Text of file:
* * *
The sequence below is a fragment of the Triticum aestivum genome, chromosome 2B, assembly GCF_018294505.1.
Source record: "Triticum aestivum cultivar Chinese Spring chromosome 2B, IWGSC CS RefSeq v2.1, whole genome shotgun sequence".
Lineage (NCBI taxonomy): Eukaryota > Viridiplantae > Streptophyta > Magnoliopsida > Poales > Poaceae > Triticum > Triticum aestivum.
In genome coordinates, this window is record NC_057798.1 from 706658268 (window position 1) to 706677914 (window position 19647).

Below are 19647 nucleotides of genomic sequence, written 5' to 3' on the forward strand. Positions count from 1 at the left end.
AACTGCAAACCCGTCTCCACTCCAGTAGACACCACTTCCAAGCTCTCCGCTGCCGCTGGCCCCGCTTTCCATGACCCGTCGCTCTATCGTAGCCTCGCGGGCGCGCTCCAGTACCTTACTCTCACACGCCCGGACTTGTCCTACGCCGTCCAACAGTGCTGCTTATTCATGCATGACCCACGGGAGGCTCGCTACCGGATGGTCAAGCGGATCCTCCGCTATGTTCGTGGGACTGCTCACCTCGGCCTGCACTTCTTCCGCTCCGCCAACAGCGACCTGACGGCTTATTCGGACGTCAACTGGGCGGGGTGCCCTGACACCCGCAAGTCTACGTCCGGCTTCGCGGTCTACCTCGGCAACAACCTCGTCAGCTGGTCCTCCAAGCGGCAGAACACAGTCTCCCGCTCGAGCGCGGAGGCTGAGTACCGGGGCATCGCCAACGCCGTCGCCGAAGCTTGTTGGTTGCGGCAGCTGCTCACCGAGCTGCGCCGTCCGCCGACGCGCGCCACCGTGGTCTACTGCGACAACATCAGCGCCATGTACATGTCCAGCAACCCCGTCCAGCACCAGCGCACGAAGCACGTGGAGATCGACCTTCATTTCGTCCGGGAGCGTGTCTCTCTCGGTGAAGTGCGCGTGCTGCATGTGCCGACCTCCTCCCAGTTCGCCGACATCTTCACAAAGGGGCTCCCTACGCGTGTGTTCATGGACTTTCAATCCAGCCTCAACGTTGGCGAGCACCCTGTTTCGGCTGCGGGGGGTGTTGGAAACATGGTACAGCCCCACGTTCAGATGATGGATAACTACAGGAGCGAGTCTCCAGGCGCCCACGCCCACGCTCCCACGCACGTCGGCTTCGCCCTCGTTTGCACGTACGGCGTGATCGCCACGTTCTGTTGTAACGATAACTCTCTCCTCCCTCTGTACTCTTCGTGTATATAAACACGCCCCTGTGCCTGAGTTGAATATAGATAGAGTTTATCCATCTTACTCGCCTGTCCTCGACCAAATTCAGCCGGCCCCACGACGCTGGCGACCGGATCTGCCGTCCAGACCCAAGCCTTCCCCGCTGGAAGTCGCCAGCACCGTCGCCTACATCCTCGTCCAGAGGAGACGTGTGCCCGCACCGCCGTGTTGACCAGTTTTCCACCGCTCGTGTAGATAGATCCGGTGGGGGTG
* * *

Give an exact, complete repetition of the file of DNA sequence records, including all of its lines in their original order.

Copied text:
The sequence below is a fragment of the Triticum aestivum genome, chromosome 2B, assembly GCF_018294505.1.
Source record: "Triticum aestivum cultivar Chinese Spring chromosome 2B, IWGSC CS RefSeq v2.1, whole genome shotgun sequence".
Lineage (NCBI taxonomy): Eukaryota > Viridiplantae > Streptophyta > Magnoliopsida > Poales > Poaceae > Triticum > Triticum aestivum.
In genome coordinates, this window is record NC_057798.1 from 706658268 (window position 1) to 706677914 (window position 19647).

Below are 19647 nucleotides of genomic sequence, written 5' to 3' on the forward strand. Positions count from 1 at the left end.
AACTGCAAACCCGTCTCCACTCCAGTAGACACCACTTCCAAGCTCTCCGCTGCCGCTGGCCCCGCTTTCCATGACCCGTCGCTCTATCGTAGCCTCGCGGGCGCGCTCCAGTACCTTACTCTCACACGCCCGGACTTGTCCTACGCCGTCCAACAGTGCTGCTTATTCATGCATGACCCACGGGAGGCTCGCTACCGGATGGTCAAGCGGATCCTCCGCTATGTTCGTGGGACTGCTCACCTCGGCCTGCACTTCTTCCGCTCCGCCAACAGCGACCTGACGGCTTATTCGGACGTCAACTGGGCGGGGTGCCCTGACACCCGCAAGTCTACGTCCGGCTTCGCGGTCTACCTCGGCAACAACCTCGTCAGCTGGTCCTCCAAGCGGCAGAACACAGTCTCCCGCTCGAGCGCGGAGGCTGAGTACCGGGGCATCGCCAACGCCGTCGCCGAAGCTTGTTGGTTGCGGCAGCTGCTCACCGAGCTGCGCCGTCCGCCGACGCGCGCCACCGTGGTCTACTGCGACAACATCAGCGCCATGTACATGTCCAGCAACCCCGTCCAGCACCAGCGCACGAAGCACGTGGAGATCGACCTTCATTTCGTCCGGGAGCGTGTCTCTCTCGGTGAAGTGCGCGTGCTGCATGTGCCGACCTCCTCCCAGTTCGCCGACATCTTCACAAAGGGGCTCCCTACGCGTGTGTTCATGGACTTTCAATCCAGCCTCAACGTTGGCGAGCACCCTGTTTCGGCTGCGGGGGGTGTTGGAAACATGGTACAGCCCCACGTTCAGATGATGGATAACTACAGGAGCGAGTCTCCAGGCGCCCACGCCCACGCTCCCACGCACGTCGGCTTCGCCCTCGTTTGCACGTACGGCGTGATCGCCACGTTCTGTTGTAACGATAACTCTCTCCTCCCTCTGTACTCTTCGTGTATATAAACACGCCCCTGTGCCTGAGTTGAATATAGATAGAGTTTATCCATCTTACTCGCCTGTCCTCGACCAAATTCAGCCGGCCCCACGACGCTGGCGACCGGATCTGCCGTCCAGACCCAAGCCTTCCCCGCTGGAAGTCGCCAGCACCGTCGCCTACATCCTCGTCCAGAGGAGACGTGTGCCCGCACCGCCGTGTTGACCAGTTTTCCACCGCTCGTGTAGATAGATCCGGTGGGGGTG